Schumer vs. Blagojevich: No match when it comes to corruption

By Patrick Martin
16 December 2008

Amidst the media show of handwringing and shock over the tape-recorded discussions of extortion and influence-peddling by Illinois Governor Rod Blagojevich, we wrote last week: "Conversations similar in substance, if not style, to those made public in the Blagojevich probe will be taking place today in government offices and political headquarters in every state and throughout Washington DC."

This judgment is confirmed by a front-page article in the New York Times Sunday profiling the fundraising prowess of Senator Charles Schumer. It begins with an account of a meeting in late September with a small group of financiers in Manhattan, who coughed up $135,000 for the Democratic Party after a Schumer appeal that emphasized the Democrats' commitment to defend Wall Street in the deepening financial crisis.

According to the Times: "Senator Schumer plays an unrivaled role in Washington as beneficiary, advocate and overseer of an industry that is his hometown's most important business"—i.e., the bankers who have plunged the US and world economy into the greatest crisis since the Great Depression.

The close ties between Schumer and Wall Street have produced a flood of cash into the coffers of the Democratic Party, accounting for much of the party's gains in the last two congressional elections. The Times notes: "Mr. Schumer led the Democratic Senatorial Campaign Committee for the last four years, raising a record $240 million while increasing donations from Wall Street by 50 percent. That money helped the Democrats gain power in Congress, elevated Mr. Schumer's standing in his party and increased the industry's clout in the capital."

Schumer is "an exceptional fund raiser," described as a "jackhammer" by an associate. The Times account continues: "Donors describe the Schumer pitch as unusually aggressive: He calls repeatedly to suggest breakfast or dinner, coffee or cocktails. He enlists intermediaries to invite prospects to events and recruits several senators to tag along. And he presses for the maximum contribution—‘I need you to max out,' he is known to say—then follows up by asking that a donor's spouse and four or five friends write checks, too."

Schumer is a member of both the Banking and Finance committees in the Senate, where his accomplishments on behalf of his Wall Street patrons, detailed in the newspaper account, include:

• Protecting Wall Street from government oversight and regulation

• Saving financial institutions billions of dollars in taxes 

• Limiting efforts to regulate the credit-rating agencies which gave a green light to speculative securities linked to subprime mortgages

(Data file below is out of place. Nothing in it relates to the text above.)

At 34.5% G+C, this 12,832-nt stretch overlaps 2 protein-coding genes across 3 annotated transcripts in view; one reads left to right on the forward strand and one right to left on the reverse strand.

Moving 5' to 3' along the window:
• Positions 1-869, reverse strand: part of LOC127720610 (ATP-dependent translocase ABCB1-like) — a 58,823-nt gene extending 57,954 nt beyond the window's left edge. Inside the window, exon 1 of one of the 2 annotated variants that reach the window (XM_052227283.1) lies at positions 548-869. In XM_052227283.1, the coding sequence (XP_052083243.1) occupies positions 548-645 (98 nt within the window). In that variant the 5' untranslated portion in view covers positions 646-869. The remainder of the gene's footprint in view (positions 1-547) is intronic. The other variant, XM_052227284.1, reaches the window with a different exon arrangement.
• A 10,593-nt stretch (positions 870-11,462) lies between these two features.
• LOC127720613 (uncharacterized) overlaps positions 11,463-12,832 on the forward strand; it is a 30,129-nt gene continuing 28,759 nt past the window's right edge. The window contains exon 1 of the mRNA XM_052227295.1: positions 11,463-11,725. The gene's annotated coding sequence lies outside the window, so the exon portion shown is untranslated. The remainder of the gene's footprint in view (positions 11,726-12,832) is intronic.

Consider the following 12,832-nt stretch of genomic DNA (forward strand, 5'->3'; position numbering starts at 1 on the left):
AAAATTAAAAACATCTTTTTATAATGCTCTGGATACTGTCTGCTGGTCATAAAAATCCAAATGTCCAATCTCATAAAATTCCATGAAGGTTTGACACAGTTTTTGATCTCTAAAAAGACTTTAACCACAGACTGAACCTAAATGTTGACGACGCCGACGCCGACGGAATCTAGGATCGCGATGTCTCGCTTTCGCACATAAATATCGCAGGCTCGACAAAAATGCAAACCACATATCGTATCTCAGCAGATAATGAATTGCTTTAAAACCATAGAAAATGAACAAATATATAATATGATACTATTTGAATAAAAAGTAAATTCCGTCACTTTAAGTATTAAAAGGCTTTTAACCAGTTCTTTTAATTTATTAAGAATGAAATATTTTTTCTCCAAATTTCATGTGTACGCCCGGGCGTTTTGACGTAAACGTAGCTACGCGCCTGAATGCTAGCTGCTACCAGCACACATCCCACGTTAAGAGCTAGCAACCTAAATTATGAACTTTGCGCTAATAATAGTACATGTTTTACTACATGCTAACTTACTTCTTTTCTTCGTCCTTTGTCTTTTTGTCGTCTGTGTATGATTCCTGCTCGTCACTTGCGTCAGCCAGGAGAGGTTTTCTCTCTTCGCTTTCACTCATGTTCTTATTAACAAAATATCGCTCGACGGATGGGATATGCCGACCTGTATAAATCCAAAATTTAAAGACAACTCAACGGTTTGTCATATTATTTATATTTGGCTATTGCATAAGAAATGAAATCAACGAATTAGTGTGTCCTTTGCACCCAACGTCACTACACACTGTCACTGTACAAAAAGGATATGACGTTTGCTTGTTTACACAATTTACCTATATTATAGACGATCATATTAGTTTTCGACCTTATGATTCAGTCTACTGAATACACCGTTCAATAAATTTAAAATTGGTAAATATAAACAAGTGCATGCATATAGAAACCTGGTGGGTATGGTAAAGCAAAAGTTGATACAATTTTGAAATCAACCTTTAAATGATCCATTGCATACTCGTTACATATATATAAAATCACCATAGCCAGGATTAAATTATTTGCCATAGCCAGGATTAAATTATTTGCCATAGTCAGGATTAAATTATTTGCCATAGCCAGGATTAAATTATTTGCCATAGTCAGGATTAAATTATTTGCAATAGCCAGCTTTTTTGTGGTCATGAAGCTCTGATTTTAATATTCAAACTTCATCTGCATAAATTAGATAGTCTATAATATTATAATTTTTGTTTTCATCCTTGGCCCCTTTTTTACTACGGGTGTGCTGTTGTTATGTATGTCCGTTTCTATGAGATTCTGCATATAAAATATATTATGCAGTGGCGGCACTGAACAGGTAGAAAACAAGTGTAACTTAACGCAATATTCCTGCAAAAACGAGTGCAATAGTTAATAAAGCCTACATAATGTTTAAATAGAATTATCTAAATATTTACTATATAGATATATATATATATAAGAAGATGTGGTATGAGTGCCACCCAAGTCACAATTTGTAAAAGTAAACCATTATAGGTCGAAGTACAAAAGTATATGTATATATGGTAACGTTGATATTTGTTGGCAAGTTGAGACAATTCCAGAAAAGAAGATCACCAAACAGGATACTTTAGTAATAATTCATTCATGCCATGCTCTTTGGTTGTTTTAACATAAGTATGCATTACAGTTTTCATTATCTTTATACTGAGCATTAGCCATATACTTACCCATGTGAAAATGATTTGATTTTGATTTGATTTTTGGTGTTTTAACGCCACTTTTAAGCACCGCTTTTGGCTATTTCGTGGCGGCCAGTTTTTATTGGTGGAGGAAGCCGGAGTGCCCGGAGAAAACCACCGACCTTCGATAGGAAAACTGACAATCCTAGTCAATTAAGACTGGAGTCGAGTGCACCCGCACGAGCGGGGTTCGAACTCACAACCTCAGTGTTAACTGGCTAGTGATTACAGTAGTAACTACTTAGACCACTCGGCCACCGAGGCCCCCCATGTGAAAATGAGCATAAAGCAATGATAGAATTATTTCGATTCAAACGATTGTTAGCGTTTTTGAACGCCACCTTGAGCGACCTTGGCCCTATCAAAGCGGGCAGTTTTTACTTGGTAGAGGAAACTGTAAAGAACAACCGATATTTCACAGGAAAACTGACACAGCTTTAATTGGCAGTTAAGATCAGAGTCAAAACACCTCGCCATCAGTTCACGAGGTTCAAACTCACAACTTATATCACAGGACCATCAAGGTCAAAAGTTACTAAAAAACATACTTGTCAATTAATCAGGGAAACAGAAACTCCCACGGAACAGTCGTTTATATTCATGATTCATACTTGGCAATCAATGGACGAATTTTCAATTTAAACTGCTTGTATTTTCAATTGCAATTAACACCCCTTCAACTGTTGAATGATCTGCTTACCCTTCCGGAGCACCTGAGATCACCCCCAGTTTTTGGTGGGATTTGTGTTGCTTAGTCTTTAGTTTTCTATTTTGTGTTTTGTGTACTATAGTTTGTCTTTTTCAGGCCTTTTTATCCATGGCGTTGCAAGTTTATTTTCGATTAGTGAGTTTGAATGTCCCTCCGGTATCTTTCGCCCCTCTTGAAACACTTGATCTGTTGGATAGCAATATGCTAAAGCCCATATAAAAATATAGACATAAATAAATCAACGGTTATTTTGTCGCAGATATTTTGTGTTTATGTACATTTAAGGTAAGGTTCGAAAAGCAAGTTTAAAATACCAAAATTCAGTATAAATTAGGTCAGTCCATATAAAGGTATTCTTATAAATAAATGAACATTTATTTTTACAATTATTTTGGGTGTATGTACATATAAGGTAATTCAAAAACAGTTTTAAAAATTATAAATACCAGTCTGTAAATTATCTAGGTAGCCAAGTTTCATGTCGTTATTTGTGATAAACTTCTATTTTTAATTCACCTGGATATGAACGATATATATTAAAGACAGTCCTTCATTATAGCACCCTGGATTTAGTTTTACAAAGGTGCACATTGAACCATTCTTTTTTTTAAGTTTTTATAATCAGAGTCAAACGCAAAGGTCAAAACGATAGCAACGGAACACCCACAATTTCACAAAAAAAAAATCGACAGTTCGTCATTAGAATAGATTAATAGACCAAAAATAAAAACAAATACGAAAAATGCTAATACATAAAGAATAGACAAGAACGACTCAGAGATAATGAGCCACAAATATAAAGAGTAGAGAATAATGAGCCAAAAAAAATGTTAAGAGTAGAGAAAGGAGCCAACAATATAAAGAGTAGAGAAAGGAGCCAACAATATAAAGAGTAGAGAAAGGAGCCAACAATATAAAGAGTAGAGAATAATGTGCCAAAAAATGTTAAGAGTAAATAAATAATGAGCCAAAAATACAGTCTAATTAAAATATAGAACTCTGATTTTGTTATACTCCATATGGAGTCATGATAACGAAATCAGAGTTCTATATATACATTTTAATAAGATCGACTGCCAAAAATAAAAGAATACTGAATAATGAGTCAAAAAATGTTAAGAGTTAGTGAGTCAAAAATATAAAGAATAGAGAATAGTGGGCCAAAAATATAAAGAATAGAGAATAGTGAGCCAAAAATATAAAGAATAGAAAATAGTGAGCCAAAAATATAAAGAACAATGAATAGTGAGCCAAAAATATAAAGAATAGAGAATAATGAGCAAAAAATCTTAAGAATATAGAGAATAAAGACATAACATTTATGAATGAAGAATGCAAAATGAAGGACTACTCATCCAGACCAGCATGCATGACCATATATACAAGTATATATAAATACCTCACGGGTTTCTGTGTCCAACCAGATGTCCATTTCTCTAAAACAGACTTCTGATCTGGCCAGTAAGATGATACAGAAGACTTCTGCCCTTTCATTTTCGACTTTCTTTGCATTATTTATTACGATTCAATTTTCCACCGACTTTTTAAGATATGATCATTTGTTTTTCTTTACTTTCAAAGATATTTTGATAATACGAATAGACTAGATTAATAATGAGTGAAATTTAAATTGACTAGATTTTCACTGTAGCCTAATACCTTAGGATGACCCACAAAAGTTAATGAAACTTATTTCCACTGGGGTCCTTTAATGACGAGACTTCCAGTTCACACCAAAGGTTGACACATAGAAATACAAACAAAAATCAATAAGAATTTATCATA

• Backing the Gramm-Leach-Bliley Act of 1999, which deregulated financial institutions, ending the distinction between commercial and investment banks 

• Limiting consumers' rights to sue financial institutions

• Sponsoring legislation to cut by $14 billion the fees paid by Wall Street to finance federal oversight agencies

• Allowing banks to reduce their capital reserves

• Blocking regulations to make corporate balance sheets more transparent

• Blocking new taxes on the earnings of hedge fund billionaires, who currently pay a lower income tax rate than janitors or secretaries.

Schumer is linked to the new generation that rose to power on Wall Street in the speculative boom of the 1990s. As the Times notes: "Mr. Schumer became a magnet for campaign donations from wealthy industry executives, including Jamie Dimon, now the chief executive of JPMorgan Chase; John J. Mack, the chief executive at Morgan Stanley; and Charles O. Prince III, the former chief executive of Citigroup."

These financial institutions have absorbed the lion's share of the Treasury bailout of Wall Street which Schumer, the congressional Democrats, and Democratic President-elect Barack Obama all supported. Even after the debacle brought on by the speculative frenzy, the senator from New York is still an advocate of a light rein on Wall Street, telling an audience of financial industry bigwigs last month, "You must be sure that regulation does not snuff out the entrepreneurial vigor and financial innovation that drives economic growth and makes financial institutions successful and profitable."

Two things differentiate Schumer from Blagojevich. The first is that, unlike the Illinois governor, the New York senator raised money for many of his party's candidates, not just himself. In the inimitable words of Hyman Roth in The Godfather, Part Two, "He always made money for his partners."

Then there is the sheer scale of Schumer's operation, which has raked in over $120 million from Wall Street in recent years. Blagojevich is distinguished not so much by his much-publicized use of four-letter words as by the penny-ante character of his financial aspirations. To the Illinois governor, a $150,000-a-year sinecure for his wife was truly a bonanza. For the New York senator, that is mere petty cash.